Thursday, March 6, 2008

The Winter Hexagon

If you’re a regular reader of my blog, then you know I’m a fan of using asterisms (recognizable star patterns) rather than constellation figures to navigate the night sky. This method is widely used in the amateur astronomy community, and it works.

Most amateur astronomers couldn’t tell you off the top of their heads where one constellation ends and another begins. They couldn’t tell you precisely where the official constellation boundaries lie, that is, the ones designated by the International Astronomical Union in 1930. And they probably couldn’t tell you how the stars of a particular constellation connect in order to resemble a charioteer, a winged horse, or a whale. Now, I have my own theory that quaffing a large quantity of high-octane mead is required to see the star pictures that the ancients saw, but I digress.

What amateur astronomers can tell you is how to spot the Sickle, the Great Square, the Teapot, and the Lazy W--and in which constellation each is. In other words, amateurs use asterisms as celestial landmarks to let them know which 'country' they're in, even if they couldn’t tell you precisely when they crossed the border.

This week I invite you to locate and explore a unique asterism--one that does not lie within a constellation, but rather spans six constellations. Learning it will help you master the winter sky. This marvel is called the Winter Hexagon.

The Winter Hexagon stars (marked in yellow)

Pull on your long johns and your bunny boots, and let’s head out.

1) You’ll need to face south, so if you don’t know the cardinal directions at your location and you don’t have a compass, make note of where the sun sets on the horizon. That spot is approximately west. Stand with your right shoulder to the west, and you’ll be facing approximately south.

2) Wait at least one hour after sunset to begin observing, so your sky is good and dark. New Moon--when the moon does not appear at all in the night sky--occurs on Friday the 7th, so the weekend through Monday night would be the best time to hunt the Hexagon without interference from moonlight. After that, you would have to wait too long for the waxing (growing) crescent moon to set, and the Hexagon stars would begin setting also.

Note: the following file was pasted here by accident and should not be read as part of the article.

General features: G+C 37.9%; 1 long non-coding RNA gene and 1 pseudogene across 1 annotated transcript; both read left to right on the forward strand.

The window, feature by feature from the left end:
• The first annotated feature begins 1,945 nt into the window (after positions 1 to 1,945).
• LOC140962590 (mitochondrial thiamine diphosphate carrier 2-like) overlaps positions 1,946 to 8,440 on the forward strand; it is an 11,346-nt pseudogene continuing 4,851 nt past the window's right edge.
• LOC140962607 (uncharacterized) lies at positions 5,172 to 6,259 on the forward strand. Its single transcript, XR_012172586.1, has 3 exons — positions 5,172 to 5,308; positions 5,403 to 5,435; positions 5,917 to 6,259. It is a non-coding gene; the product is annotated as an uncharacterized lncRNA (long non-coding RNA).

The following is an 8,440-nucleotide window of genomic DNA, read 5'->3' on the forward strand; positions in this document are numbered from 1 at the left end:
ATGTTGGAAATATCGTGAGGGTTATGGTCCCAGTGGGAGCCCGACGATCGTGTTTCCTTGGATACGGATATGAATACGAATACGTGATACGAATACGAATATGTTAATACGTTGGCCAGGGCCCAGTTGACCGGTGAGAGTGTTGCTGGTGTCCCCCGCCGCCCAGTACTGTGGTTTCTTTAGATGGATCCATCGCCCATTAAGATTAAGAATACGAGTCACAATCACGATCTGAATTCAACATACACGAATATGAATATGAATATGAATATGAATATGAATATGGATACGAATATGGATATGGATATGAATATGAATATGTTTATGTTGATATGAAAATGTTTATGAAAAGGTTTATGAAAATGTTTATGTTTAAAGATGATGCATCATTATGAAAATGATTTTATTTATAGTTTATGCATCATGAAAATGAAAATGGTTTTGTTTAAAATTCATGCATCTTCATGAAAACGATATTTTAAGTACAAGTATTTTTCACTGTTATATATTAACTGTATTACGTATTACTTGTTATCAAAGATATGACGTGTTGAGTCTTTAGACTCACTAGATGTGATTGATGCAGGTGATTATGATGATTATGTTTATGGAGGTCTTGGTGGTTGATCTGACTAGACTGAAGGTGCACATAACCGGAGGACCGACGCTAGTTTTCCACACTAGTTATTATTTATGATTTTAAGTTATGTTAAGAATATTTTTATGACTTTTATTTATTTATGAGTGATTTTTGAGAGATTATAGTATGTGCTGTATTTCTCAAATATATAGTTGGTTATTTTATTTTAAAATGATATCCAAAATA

3) I use a memory prompt to remember the six stars that make up the Winter Hexagon. It is CARS-PP, that is, the word “CARS” followed by two P’s. I can remember this easily, and it gives me the first letter of each of the six stars, in order as they are positioned around the Hexagon. The stars are Capella, Aldebaran, Rigel, Sirius, Procyon, and Pollux. All six are bright, easily-seen stars, and each is in a different constellation.

Feel free to start anywhere you like on the Hexagon. Use the star map at the top of this post as your guide. You will find all six constellations somewhere between the zenith (the point directly above your head) and the southern horizon. If you’re a regular reader, you'll recognize a number of these constellations from previous posts. You may find that you recognize certain constellations more easily than others, so you may want to leapfrog around the Hexagon until you are sure you have located all six stars. If nothing else, CARS-PP will simply ensure you don’t forget one.

4) Capella is the brightest star in Auriga the Charioteer. Capella (pronounced cah PELL uh) is actually a binary with two yellow component stars orbiting each other. We see their combined light as one star. Auriga’s defining asterism is a pentagon-like shape, and it connects with the sharp end of Taurus the Bull’s upper horn.

5) Aldebaran is the brightest star in Taurus the Bull. Aldebaran (pronounced ahl DEBB er ahn) is an orange giant star found in the distinctive “V” asterism that outlines the bull’s face. Aldebaran marks the position of the bull’s eye.

6) Rigel is the brightest star in Orion the Hunter. Rigel (pronounced RYE jull) is a blue supergiant. It can be found at the lower right corner of the large, hourglass-shaped asterism that defines Orion.

7) Sirius is the brightest star in Canis Major the Big Dog, and it is also the brightest star in the night sky. Blue-white Sirius (pronounced SEER ee us) marks the top of the Upside Down Y asterism that defines Canis Major.

The Winter Triangle

8) Procyon is the brightest star in Canis Minor the Little Dog. Procyon (pronounced PRO see ahn) is a yellow-white subgiant star. Procyon, along with Sirius and the red supergiant Betelgeuse in Orion, mark the corners of the Winter Triangle asterism.

9) Pollux is the brightest star in Gemini the Twins. Pollux (pronounced PAH lucks) is an orange giant star with a planet three times the size of Jupiter orbiting it. Currently, if you draw a line between Aldebaran and the copper-colored planet Mars (which is slightly brighter than Aldebaran) and continue past Mars, you will come to a pair of bright stars. The southernmost of the pair is Pollux, slightly brighter than the other star, Castor. Castor and Pollux are the names of the Gemini twins.

So there you have it, the best and the brightest that the winter sky has to offer. Collect all six.